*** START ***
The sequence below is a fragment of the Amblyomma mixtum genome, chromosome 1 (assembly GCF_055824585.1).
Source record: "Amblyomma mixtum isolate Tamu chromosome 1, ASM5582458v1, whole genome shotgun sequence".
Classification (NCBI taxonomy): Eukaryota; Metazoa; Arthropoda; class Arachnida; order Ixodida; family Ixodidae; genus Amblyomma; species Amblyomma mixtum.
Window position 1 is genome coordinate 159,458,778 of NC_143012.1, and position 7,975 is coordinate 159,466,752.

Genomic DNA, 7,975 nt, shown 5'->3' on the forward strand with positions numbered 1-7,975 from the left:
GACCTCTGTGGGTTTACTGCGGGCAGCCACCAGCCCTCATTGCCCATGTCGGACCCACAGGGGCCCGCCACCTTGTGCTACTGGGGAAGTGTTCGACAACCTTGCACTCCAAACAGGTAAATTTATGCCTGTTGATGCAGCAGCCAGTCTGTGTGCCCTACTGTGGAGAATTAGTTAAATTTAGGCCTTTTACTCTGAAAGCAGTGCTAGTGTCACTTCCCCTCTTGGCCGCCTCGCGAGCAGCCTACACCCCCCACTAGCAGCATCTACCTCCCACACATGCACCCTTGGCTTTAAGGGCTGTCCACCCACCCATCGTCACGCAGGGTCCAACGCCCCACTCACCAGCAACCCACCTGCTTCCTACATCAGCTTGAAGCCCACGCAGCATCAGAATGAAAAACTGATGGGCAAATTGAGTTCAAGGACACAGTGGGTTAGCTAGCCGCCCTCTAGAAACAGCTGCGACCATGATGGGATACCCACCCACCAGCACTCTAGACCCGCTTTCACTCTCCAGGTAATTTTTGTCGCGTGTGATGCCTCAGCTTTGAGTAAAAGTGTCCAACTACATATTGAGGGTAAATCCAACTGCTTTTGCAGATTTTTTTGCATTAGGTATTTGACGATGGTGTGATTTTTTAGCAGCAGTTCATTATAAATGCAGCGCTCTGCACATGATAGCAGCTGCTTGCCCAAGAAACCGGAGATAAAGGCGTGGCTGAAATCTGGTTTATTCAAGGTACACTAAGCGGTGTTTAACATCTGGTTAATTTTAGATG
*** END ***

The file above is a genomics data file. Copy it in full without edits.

The sequence below is a fragment of the Amblyomma mixtum genome, chromosome 1 (assembly GCF_055824585.1).
Source record: "Amblyomma mixtum isolate Tamu chromosome 1, ASM5582458v1, whole genome shotgun sequence".
Classification (NCBI taxonomy): Eukaryota; Metazoa; Arthropoda; class Arachnida; order Ixodida; family Ixodidae; genus Amblyomma; species Amblyomma mixtum.
Window position 1 is genome coordinate 159,458,778 of NC_143012.1, and position 7,975 is coordinate 159,466,752.

Genomic DNA, 7,975 nt, shown 5'->3' on the forward strand with positions numbered 1-7,975 from the left:
GACCTCTGTGGGTTTACTGCGGGCAGCCACCAGCCCTCATTGCCCATGTCGGACCCACAGGGGCCCGCCACCTTGTGCTACTGGGGAAGTGTTCGACAACCTTGCACTCCAAACAGGTAAATTTATGCCTGTTGATGCAGCAGCCAGTCTGTGTGCCCTACTGTGGAGAATTAGTTAAATTTAGGCCTTTTACTCTGAAAGCAGTGCTAGTGTCACTTCCCCTCTTGGCCGCCTCGCGAGCAGCCTACACCCCCCACTAGCAGCATCTACCTCCCACACATGCACCCTTGGCTTTAAGGGCTGTCCACCCACCCATCGTCACGCAGGGTCCAACGCCCCACTCACCAGCAACCCACCTGCTTCCTACATCAGCTTGAAGCCCACGCAGCATCAGAATGAAAAACTGATGGGCAAATTGAGTTCAAGGACACAGTGGGTTAGCTAGCCGCCCTCTAGAAACAGCTGCGACCATGATGGGATACCCACCCACCAGCACTCTAGACCCGCTTTCACTCTCCAGGTAATTTTTGTCGCGTGTGATGCCTCAGCTTTGAGTAAAAGTGTCCAACTACATATTGAGGGTAAATCCAACTGCTTTTGCAGATTTTTTTGCATTAGGTATTTGACGATGGTGTGATTTTTTAGCAGCAGTTCATTATAAATGCAGCGCTCTGCACATGATAGCAGCTGCTTGCCCAAGAAACCGGAGATAAAGGCGTGGCTGAAATCTGGTTTATTCAAGGTACACTAAGCGGTGTTTAACATCTGGTTAATTTTAGATG